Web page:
“Business is all about solving problems to me,” he continues. “Every business exists to address a problem, and that’s the reason why I picked business.”
He wasn’t content to just learn during the program, either, spending time mentoring for the Centre for Students with Disabilities, creating a mentoring club called the Access Club, and worked with the CCSAI to develop a business plan for its spa operation.
“For the SASS Spa, I implemented all the project management techniques I was learning,” he said.
As for now? “A lot of the courses I took in human resources, recruiting, professional selling, that were from general business, I use those on a day to day basis. Many of the tools and applications from project management, I still use.”
“I wanted to help people, and I was missing the stuff I was doing with the CSD, supporting people with disabilities,” Jesse says of his career choice. Jesse currently works at Epilepsy Toronto as a Job Developer and Facilitator, connecting people with disabilities to careers.
“I go out to the employers, find out what their needs are, what kind of skills they’re looking for, what kind of people they’re looking for, and then I go back to my pool and find candidates that match and make introductions,” he explains. “In addition to that, I do a lot of setting up of people with mentors and do a lot of information sharing. An outcome of that is I introduce people to hiring managers and many people get jobs. So essentially what I do is non-profit recruiting, with a specialty in epilepsy, as well as learning disabilities, ADHD, and dyslexia.”
He lists an interesting example of his recent work to explain what he does.
”We set up a really cool accommodation where we had a person with glaucoma, and a severe memory disability,” he says. “His vision and writing were atrocious, to the point where he couldn’t even read it. The problem was that he got a job answering phones, and he’d take a message, but no one knew what he was writing, and he wouldn’t remember what it was.”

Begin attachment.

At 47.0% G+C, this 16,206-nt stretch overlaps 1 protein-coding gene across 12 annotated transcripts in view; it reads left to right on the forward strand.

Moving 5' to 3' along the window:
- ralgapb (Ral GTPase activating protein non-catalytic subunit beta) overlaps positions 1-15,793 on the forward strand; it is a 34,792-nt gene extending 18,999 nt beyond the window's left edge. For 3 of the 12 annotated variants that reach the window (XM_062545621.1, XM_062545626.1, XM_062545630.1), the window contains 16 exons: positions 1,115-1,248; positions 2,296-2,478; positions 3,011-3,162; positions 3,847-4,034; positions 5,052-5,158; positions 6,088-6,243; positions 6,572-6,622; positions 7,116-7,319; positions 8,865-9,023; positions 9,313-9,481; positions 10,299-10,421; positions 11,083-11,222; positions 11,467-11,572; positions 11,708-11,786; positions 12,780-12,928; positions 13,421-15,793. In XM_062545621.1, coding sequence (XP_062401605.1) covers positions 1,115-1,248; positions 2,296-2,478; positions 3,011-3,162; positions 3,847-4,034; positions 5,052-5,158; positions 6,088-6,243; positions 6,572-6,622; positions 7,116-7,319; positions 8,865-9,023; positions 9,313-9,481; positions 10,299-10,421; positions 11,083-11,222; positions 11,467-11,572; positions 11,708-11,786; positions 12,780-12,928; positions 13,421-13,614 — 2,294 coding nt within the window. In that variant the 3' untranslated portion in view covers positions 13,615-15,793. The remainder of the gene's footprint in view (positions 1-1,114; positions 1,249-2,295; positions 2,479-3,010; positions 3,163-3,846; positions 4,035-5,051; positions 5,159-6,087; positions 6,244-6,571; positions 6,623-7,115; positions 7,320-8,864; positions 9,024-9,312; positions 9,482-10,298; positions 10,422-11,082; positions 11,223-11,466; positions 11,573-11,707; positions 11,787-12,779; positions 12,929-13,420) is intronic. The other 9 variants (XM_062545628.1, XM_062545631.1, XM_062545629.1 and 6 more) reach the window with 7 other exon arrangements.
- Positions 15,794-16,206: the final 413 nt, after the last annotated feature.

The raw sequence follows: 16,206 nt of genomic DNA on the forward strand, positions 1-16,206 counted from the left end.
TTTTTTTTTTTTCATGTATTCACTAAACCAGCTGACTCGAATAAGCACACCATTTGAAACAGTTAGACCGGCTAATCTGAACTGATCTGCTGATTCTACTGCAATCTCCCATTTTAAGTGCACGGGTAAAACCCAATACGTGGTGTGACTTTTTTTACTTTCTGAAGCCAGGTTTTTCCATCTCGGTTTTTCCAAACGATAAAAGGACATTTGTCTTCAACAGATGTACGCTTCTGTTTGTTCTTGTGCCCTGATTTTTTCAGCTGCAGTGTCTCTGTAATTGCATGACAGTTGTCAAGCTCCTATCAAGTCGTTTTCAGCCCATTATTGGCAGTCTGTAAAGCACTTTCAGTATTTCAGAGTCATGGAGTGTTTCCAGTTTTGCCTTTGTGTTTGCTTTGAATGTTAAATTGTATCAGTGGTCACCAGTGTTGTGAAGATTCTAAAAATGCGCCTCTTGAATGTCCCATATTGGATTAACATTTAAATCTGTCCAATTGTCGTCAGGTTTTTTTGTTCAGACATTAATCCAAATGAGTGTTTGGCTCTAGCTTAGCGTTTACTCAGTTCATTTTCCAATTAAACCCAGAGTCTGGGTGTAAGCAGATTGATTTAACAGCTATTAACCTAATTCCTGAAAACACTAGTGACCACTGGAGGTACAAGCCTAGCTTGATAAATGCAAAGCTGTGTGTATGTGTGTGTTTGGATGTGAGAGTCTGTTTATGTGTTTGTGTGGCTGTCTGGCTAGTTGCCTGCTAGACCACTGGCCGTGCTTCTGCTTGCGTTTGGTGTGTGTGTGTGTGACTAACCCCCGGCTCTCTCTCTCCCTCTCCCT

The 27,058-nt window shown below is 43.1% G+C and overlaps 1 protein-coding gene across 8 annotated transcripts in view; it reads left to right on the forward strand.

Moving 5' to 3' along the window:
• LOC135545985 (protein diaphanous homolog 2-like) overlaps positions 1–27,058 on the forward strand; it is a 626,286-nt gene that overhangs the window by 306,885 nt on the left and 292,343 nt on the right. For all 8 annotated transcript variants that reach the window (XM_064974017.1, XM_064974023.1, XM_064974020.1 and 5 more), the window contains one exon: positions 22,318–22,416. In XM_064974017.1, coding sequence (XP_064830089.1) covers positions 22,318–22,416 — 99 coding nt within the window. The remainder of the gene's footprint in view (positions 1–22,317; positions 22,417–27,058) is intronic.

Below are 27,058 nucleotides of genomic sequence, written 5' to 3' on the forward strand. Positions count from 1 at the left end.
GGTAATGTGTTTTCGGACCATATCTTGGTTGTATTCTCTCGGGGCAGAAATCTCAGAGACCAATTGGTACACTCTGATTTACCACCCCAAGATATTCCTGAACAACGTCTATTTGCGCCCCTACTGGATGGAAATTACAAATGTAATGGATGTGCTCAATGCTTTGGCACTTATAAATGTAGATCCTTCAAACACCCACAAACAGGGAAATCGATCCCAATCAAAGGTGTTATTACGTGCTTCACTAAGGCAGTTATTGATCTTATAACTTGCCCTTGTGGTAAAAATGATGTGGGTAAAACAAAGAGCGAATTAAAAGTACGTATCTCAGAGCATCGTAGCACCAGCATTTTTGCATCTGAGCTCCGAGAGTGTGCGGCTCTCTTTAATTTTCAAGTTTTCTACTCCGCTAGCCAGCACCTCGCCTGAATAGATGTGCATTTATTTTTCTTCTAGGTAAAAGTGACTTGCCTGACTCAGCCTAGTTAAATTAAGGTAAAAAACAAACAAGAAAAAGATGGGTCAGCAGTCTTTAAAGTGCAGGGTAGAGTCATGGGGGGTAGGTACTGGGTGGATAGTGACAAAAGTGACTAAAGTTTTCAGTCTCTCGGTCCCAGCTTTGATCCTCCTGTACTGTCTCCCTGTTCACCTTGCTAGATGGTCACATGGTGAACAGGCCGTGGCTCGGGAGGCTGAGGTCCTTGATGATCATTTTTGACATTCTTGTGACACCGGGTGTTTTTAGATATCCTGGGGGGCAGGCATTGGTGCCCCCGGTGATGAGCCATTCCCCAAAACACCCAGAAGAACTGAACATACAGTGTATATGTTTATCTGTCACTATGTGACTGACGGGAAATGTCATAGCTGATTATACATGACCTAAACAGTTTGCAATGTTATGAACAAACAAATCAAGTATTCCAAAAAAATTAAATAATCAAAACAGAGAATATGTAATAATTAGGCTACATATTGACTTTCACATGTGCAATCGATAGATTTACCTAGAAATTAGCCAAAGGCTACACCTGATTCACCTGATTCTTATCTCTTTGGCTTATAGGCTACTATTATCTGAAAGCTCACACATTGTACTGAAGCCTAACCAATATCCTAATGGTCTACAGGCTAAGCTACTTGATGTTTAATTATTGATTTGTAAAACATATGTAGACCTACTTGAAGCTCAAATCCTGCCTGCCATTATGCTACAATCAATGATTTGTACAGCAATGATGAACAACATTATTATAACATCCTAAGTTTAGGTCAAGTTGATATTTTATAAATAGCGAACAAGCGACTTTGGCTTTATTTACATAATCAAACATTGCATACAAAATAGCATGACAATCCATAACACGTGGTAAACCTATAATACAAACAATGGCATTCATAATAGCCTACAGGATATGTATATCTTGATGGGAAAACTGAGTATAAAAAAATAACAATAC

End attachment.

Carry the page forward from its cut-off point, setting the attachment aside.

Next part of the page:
“We set him up with a tape recorder and Dragon NaturallySpeaking software,” he continues, “and any time he answered the phone, he’d turn the tape recorder as a backup, and turn Dragon on.”
“I get to show people’s potential. That is the best part,” he says. “There are times when I didn’t even do anything except pick up a phone and make one introduction, and I got someone a job. There’s nothing like going from watching people that couldn’t succeed because no one’s given them a chance, to seeing them succeed and reach their potential.”
The importance of volunteering
When it comes to advice for others looking to follow in his footsteps, Jesse has one important recommendation: Volunteering. If Jesse hadn’t volunteered, he wouldn’t have had the opportunity to do that crucial early work with the CSD and SASS Spa at Centennial.
“Basically, my career wouldn’t have gone anywhere,” he says. “Just be open to learn, even if it’s a short-term loss in money, just to get that experience.”
“If you go out there to be known as a professional,” he adds, “and you learn how to do that better, then people will eventually hire you. At the very least, you’ll make a bigger impression.”
“Learn as much as you can,” he finishes. “Because at the end of the day, we’re all unique and we’re all shaped by the experiences we go through in life.”
By Anthony Geremia